Hopefully this works. I'll let you know next week.

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Depressed? Try CBT over drugs

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Have you been diagnosed as depressed recently or currently? Are you on prescription medications that calm anxiety, depression and irregular mood swings? There are those that believe the age of pharmaceutical drugs for depression and related mental disorders may be giving way to the psychiatrist's couch.

This article over at Forbes.com talks about the prevalence of Cognitive Behavioral Therapy (CBT) as a replacement for medications for those that are depressed. The list of clinics and professionals now using CBT to treat patients is very impressive indeed.

With some depression sufferers wanting alternatives to drugs with side effects, the exploration of CBT may make quite a bit of sense. If you're depressed and not much seems to be helping, investigating CBT in your area may be the best decision you ever made.

Pregnancy pounds: How much is too much?

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New information is challenging the accepted rules regarding how much weight is "healthy" to gain during pregnancy: studies show that women who gain pregnancy pounds within the acceptable range are twice as likely to have over-weight toddlers (3yr olds) than women who gained less than the recommended amount.

But don't make any decisions about how to handle your pregnancy just yet -- pretty much all the experts agree it's too early to change the standard, and your baby's health (as well as your own) isn't something to play around with. At most, aim for the lower end of the currently accepted range.

Hopefully they clear this up soon -- there's enough anxiety around having a healthy pregnancy without throwing more "unknowns" into the mix.

Overweight patients have more complications after heart surgery

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A recent Australian study found that heart patients who are overweight are more likely to have complications following heart surgery than patients who are at a healthy weight.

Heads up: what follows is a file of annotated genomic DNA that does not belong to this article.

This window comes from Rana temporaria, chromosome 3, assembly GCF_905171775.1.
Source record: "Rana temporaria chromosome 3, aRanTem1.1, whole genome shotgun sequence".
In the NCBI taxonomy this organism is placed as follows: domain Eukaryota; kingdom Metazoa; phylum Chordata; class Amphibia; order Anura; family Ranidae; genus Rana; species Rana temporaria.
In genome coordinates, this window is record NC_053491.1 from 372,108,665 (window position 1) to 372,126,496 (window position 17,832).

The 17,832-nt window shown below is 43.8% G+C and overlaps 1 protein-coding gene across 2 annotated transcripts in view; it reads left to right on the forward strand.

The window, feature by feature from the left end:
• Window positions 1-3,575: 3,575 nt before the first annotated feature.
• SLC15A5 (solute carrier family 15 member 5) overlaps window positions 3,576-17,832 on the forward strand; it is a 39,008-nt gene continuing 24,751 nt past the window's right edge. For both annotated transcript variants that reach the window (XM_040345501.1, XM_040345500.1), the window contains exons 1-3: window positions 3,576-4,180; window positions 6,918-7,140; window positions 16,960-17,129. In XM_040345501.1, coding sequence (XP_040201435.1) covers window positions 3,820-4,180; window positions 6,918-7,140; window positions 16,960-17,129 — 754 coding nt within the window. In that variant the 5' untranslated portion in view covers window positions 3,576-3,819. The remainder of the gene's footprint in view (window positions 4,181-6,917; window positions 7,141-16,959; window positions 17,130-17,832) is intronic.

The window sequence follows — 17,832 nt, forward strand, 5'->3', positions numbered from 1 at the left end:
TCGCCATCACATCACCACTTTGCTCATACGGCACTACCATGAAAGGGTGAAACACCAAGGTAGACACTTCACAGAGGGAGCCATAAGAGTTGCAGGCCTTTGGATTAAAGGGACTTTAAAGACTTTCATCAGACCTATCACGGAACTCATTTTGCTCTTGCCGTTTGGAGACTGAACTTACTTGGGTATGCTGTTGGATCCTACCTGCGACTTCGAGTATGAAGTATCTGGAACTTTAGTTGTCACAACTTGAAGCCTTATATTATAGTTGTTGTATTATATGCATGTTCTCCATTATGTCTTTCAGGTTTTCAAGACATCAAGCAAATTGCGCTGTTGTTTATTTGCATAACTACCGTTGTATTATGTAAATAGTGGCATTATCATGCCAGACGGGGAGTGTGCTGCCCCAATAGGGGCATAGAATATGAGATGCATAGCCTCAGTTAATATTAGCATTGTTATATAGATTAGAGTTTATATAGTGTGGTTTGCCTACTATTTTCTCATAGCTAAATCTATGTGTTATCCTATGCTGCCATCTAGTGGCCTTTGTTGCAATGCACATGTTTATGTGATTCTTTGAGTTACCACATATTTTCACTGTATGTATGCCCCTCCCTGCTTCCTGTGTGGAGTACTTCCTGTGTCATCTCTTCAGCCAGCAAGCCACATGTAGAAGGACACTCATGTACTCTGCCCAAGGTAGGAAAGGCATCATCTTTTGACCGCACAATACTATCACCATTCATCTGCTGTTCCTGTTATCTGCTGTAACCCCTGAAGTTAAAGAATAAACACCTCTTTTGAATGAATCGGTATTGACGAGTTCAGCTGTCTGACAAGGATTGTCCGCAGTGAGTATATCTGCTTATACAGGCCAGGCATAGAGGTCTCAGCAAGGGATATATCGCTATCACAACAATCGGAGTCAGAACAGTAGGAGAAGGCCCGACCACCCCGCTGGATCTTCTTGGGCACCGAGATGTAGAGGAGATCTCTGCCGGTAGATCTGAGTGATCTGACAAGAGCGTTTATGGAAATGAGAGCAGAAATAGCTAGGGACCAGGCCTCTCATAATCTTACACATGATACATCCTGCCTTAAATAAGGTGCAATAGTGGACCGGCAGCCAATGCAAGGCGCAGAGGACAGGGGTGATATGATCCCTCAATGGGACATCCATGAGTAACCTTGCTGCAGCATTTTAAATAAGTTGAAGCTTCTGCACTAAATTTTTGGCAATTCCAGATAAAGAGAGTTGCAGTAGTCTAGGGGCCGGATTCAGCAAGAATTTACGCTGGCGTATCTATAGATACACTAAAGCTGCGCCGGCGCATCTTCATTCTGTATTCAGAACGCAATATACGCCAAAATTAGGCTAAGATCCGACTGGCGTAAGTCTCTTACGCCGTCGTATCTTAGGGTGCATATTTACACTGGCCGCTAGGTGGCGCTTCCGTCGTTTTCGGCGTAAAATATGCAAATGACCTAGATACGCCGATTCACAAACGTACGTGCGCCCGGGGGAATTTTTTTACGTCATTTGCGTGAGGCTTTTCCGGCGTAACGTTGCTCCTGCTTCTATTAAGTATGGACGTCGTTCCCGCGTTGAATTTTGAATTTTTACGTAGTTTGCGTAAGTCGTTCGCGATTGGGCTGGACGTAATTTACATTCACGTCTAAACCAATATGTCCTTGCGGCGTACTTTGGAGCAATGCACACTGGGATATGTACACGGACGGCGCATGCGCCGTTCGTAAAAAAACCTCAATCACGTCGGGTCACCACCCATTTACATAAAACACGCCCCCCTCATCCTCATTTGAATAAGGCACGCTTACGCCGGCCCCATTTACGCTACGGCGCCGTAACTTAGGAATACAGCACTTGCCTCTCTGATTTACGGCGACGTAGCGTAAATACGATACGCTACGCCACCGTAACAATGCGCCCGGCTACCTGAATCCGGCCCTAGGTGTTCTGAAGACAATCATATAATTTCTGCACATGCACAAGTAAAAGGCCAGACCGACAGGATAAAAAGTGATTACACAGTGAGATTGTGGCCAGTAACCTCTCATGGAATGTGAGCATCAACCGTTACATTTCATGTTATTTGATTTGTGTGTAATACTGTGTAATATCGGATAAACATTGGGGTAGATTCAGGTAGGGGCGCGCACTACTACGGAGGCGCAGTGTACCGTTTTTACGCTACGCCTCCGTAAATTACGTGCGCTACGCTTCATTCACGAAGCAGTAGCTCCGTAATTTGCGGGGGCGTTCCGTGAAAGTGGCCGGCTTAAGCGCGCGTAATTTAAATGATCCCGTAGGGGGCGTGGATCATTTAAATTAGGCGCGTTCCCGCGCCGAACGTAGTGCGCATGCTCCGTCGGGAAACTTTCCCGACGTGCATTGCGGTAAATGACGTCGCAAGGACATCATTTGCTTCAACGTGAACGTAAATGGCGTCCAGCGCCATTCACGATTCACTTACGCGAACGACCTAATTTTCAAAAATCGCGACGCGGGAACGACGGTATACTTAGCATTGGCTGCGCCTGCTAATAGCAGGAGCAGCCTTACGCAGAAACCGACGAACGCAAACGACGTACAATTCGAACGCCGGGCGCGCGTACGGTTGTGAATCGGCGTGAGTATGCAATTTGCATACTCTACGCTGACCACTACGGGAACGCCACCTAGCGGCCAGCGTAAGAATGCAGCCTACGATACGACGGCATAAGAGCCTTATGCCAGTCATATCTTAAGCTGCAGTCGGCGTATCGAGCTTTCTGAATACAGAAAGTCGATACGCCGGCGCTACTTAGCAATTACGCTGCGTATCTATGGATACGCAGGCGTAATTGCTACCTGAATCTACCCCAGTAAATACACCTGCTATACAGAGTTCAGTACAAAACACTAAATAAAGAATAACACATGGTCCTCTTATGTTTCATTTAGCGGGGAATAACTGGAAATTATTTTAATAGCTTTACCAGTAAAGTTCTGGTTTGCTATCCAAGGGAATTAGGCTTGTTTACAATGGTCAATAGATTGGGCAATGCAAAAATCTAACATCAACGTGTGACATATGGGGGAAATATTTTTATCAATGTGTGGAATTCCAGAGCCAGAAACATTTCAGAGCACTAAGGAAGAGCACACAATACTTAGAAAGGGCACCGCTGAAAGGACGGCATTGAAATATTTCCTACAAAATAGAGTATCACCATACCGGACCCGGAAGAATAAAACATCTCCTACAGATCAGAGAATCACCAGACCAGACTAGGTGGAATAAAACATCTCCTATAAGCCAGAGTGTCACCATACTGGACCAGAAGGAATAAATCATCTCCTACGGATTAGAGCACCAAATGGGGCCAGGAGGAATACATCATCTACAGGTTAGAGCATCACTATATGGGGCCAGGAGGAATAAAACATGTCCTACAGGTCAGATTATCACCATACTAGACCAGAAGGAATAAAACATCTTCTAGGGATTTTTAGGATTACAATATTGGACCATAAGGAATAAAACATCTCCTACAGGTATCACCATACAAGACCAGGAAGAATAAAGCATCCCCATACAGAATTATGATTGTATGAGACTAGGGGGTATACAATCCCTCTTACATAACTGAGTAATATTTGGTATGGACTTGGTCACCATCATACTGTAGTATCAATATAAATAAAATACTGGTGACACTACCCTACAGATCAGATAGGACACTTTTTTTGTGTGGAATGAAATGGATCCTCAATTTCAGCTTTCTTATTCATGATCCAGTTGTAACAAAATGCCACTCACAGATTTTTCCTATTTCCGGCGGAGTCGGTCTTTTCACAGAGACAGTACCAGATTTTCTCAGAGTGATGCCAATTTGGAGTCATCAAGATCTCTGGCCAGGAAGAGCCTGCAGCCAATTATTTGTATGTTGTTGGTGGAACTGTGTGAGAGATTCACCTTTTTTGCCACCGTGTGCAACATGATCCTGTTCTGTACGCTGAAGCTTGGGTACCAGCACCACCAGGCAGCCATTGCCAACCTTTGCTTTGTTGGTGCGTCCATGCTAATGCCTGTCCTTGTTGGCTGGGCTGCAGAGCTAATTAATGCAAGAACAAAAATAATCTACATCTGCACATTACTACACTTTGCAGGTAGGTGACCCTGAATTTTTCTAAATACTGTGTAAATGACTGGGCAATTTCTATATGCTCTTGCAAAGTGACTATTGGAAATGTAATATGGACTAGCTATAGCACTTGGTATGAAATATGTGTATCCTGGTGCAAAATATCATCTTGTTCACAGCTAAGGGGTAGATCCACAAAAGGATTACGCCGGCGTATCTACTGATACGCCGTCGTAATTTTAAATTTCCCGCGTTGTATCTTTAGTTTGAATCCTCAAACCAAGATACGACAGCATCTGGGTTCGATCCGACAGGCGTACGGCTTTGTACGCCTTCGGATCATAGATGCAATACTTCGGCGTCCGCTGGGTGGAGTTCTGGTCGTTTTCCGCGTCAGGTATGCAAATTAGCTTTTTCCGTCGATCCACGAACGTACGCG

The study found that heart patients who were obese were 40% more likely to suffer infected wounds and renal failure post-surgery. Patients who were morbidly obese were more likely to have prolonged venilation, longer stays, and return visits to the ICU. The good news is that, though these statistics seem bad, patients who were overweight were no more likely to die after surgery than their thinner counterparts.

Keep fit to protect your heart to avoid the operating table in the first place, but also so that in the event you do need heart surgery, your body is better able to bounce back and avoid complications like these!

Living a healthy lifestyle -- suggestions

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After reviewing this blogger's take on living a healthy lifestyle, many of the points made make great sense. The modern lifestyle of the western culture is the start of the formula for so much sedentary lifestyle choices and, in turn, the prevalence of obesity.

I often ask friends over dinner this question and wait for the discussion to start: "do you think that people in general are better off today -- health-wise -- than they were in the 1850s?" The answers to that question have ranged all over the map, but they seem to coincide with the suggestions from this blog entry -- much of which I agree with.

Some points to live a healthy lifestyle would include:
  • Try to cook more often and more creatively.
  • Walk. It's not hard. I
  • Have fun how you used to.
  • Be old fashioned. Don't always take the technologically assisted easy way out.